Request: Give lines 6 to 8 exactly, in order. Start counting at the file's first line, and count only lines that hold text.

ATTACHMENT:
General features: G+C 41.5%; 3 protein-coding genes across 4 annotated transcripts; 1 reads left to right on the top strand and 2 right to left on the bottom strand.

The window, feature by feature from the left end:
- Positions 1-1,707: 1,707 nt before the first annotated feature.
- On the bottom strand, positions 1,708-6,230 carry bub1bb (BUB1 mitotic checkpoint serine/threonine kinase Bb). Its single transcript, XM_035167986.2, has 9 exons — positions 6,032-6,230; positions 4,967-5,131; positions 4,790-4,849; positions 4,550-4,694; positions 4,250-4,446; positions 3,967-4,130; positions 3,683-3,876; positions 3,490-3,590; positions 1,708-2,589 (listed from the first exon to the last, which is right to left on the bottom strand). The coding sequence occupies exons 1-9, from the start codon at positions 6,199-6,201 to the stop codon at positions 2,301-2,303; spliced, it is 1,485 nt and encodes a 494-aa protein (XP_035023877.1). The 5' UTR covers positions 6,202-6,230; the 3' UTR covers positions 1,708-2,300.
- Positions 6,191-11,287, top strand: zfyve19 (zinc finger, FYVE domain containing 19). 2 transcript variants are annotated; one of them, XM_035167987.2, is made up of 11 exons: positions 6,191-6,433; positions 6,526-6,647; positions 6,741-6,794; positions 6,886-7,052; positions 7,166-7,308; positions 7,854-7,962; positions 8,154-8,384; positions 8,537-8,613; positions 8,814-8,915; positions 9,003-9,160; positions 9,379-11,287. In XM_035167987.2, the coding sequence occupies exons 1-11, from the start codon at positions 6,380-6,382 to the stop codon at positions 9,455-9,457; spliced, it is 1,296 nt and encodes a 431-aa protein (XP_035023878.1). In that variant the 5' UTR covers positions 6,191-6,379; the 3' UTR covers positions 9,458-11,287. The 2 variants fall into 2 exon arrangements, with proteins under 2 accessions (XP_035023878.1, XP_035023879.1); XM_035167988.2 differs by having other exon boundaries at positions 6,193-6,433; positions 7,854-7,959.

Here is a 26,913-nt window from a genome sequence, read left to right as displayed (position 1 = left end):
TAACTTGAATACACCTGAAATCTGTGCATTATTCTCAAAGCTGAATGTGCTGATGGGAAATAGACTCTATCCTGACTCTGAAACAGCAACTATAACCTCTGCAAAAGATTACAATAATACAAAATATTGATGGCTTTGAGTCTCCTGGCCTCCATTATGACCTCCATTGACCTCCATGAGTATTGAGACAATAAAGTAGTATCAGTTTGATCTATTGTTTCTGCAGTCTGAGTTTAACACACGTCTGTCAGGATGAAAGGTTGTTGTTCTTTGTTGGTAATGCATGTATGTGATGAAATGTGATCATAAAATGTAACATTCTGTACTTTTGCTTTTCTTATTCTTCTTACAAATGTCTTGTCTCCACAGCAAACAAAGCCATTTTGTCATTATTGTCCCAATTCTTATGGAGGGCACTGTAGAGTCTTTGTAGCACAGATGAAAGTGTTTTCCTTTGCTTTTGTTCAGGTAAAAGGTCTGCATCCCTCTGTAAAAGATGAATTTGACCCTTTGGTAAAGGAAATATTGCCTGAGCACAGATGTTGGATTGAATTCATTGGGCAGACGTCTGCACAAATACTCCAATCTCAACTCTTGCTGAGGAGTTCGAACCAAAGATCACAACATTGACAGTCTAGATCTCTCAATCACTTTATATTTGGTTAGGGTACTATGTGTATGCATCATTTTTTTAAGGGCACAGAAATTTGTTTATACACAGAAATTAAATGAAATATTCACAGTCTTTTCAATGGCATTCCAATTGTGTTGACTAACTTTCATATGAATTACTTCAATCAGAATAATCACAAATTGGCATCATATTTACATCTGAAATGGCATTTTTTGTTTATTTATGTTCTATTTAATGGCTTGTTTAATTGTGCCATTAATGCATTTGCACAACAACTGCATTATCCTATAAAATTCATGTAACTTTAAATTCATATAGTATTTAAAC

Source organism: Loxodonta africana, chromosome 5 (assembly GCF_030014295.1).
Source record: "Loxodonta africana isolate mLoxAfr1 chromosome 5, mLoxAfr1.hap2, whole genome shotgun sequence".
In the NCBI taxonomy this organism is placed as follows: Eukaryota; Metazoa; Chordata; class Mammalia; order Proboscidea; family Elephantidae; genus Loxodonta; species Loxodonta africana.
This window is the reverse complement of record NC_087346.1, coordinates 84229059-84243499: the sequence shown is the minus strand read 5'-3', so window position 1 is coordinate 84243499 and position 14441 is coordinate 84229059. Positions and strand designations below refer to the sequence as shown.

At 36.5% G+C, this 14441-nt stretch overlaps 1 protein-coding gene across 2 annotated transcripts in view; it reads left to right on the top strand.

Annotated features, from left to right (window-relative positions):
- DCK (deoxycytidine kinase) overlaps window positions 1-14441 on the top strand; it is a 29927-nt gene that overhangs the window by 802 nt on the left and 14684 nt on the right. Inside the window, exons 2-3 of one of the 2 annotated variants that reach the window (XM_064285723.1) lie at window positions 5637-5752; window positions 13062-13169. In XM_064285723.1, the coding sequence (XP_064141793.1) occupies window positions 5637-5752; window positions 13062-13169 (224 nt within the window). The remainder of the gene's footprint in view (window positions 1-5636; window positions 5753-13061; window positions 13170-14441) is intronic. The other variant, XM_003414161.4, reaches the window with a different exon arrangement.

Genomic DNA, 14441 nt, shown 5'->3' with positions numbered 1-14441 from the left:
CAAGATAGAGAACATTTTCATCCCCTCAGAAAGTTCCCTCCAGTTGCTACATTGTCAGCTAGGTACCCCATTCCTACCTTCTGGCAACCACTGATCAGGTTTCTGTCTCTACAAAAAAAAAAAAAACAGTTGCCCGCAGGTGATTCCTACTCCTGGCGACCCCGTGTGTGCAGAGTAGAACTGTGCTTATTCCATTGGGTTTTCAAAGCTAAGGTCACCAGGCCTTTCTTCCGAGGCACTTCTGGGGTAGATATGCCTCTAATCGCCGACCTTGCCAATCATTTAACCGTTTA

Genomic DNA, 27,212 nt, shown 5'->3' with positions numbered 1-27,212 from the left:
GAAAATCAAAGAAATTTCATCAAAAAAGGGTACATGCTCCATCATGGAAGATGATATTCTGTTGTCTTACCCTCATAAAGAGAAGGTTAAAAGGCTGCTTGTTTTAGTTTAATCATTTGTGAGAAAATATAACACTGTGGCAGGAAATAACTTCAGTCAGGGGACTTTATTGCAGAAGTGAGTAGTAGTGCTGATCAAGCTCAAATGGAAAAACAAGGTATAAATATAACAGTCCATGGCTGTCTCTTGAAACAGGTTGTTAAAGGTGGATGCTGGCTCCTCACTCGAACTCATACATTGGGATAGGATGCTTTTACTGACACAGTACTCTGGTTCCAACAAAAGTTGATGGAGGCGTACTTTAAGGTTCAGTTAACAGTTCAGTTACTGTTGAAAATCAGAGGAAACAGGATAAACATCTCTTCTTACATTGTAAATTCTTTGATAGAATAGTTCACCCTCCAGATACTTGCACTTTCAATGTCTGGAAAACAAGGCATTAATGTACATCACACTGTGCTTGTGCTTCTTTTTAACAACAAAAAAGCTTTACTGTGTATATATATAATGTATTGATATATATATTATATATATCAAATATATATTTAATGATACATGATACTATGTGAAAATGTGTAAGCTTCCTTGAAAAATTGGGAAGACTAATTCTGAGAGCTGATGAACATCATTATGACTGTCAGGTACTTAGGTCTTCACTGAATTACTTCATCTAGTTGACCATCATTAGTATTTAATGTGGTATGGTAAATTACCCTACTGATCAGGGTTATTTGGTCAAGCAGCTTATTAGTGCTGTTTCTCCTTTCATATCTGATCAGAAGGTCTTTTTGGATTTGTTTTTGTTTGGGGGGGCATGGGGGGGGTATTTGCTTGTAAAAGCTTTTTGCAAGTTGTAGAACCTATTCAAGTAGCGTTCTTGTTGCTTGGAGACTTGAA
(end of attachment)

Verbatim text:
Here is a 26,913-nt window from a genome sequence, read left to right as displayed (position 1 = left end):
TAACTTGAATACACCTGAAATCTGTGCATTATTCTCAAAGCTGAATGTGCTGATGGGAAATAGACTCTATCCTGACTCTGAAACAGCAACTATAACCTCTGCAAAAGATTACAATAATACAAAATATTGATGGCTTTGAGTCTCCTGGCCTCCATTATGACCTCCATTGACCTCCATGAGTATTGAGACAATAAAGTAGTATCAGTTTGATCTATTGTTTCTGCAGTCTGAGTTTAACACACGTCTGTCAGGATGAAAGGTTGTTGTTCTTTGTTGGTAATGCATGTATGTGATGAAATGTGATCATAAAATGTAACATTCTGTACTTTTGCTTTTCTTATTCTTCTTACAAATGTCTTGTCTCCACAGCAAACAAAGCCATTTTGTCATTATTGTCCCAATTCTTATGGAGGGCACTGTAGAGTCTTTGTAGCACAGATGAAAGTGTTTTCCTTTGCTTTTGTTCAGGTAAAAGGTCTGCATCCCTCTGTAAAAGATGAATTTGACCCTTTGGTAAAGGAAATATTGCCTGAGCACAGATGTTGGATTGAATTCATTGGGCAGACGTCTGCACAAATACTCCAATCTCAACTCTTGCTGAGGAGTTCGAACCAAAGATCACAACATTGACAGTCTAGATCTCTCAATCACTTTATATTTGGTTAGGGTACTATGTGTATGCATCATTTTTTTAAGGGCACAGAAATTTGTTTATACACAGAAATTAAATGAAATATTCACAGTCTTTTCAATGGCATTCCAATTGTGTTGACTAACTTTCATATGAATTACTTCAATCAGAATAATCACAAATTGGCATCATATTTACATCTGAAATGGCATTTTTTGTTTATTTATGTTCTATTTAATGGCTTGTTTAATTGTGCCATTAATGCATTTGCACAACAACTGCATTATCCTATAAAATTCATGTAACTTTAAATTCATATAGTATTTAAAC

Source organism: Loxodonta africana, chromosome 5 (assembly GCF_030014295.1).